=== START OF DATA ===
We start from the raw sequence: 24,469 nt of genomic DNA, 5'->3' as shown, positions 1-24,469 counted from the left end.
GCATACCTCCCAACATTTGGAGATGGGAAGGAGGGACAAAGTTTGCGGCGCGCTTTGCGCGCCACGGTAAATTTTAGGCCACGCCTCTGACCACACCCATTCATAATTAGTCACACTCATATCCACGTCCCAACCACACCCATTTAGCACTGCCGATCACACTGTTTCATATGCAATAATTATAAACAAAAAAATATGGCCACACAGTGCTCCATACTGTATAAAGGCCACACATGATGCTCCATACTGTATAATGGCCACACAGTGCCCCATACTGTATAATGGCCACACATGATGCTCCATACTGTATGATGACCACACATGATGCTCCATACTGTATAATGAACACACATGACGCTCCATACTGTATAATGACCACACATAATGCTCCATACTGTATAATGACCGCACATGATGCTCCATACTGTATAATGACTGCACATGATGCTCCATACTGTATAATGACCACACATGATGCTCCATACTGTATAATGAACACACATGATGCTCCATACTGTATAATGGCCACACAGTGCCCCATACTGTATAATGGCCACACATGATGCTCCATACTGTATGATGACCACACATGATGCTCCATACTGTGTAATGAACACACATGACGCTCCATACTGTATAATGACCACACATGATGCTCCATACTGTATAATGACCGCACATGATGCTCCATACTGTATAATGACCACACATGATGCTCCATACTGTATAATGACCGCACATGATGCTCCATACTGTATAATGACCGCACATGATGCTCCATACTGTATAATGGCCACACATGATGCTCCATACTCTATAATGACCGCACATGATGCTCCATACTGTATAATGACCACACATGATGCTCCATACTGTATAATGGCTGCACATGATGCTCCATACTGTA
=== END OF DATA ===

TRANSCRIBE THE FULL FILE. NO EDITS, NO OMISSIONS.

We start from the raw sequence: 24,469 nt of genomic DNA, 5'->3' as shown, positions 1-24,469 counted from the left end.
GCATACCTCCCAACATTTGGAGATGGGAAGGAGGGACAAAGTTTGCGGCGCGCTTTGCGCGCCACGGTAAATTTTAGGCCACGCCTCTGACCACACCCATTCATAATTAGTCACACTCATATCCACGTCCCAACCACACCCATTTAGCACTGCCGATCACACTGTTTCATATGCAATAATTATAAACAAAAAAATATGGCCACACAGTGCTCCATACTGTATAAAGGCCACACATGATGCTCCATACTGTATAATGGCCACACAGTGCCCCATACTGTATAATGGCCACACATGATGCTCCATACTGTATGATGACCACACATGATGCTCCATACTGTATAATGAACACACATGACGCTCCATACTGTATAATGACCACACATAATGCTCCATACTGTATAATGACCGCACATGATGCTCCATACTGTATAATGACTGCACATGATGCTCCATACTGTATAATGACCACACATGATGCTCCATACTGTATAATGAACACACATGATGCTCCATACTGTATAATGGCCACACAGTGCCCCATACTGTATAATGGCCACACATGATGCTCCATACTGTATGATGACCACACATGATGCTCCATACTGTGTAATGAACACACATGACGCTCCATACTGTATAATGACCACACATGATGCTCCATACTGTATAATGACCGCACATGATGCTCCATACTGTATAATGACCACACATGATGCTCCATACTGTATAATGACCGCACATGATGCTCCATACTGTATAATGACCGCACATGATGCTCCATACTGTATAATGGCCACACATGATGCTCCATACTCTATAATGACCGCACATGATGCTCCATACTGTATAATGACCACACATGATGCTCCATACTGTATAATGGCTGCACATGATGCTCCATACTGTA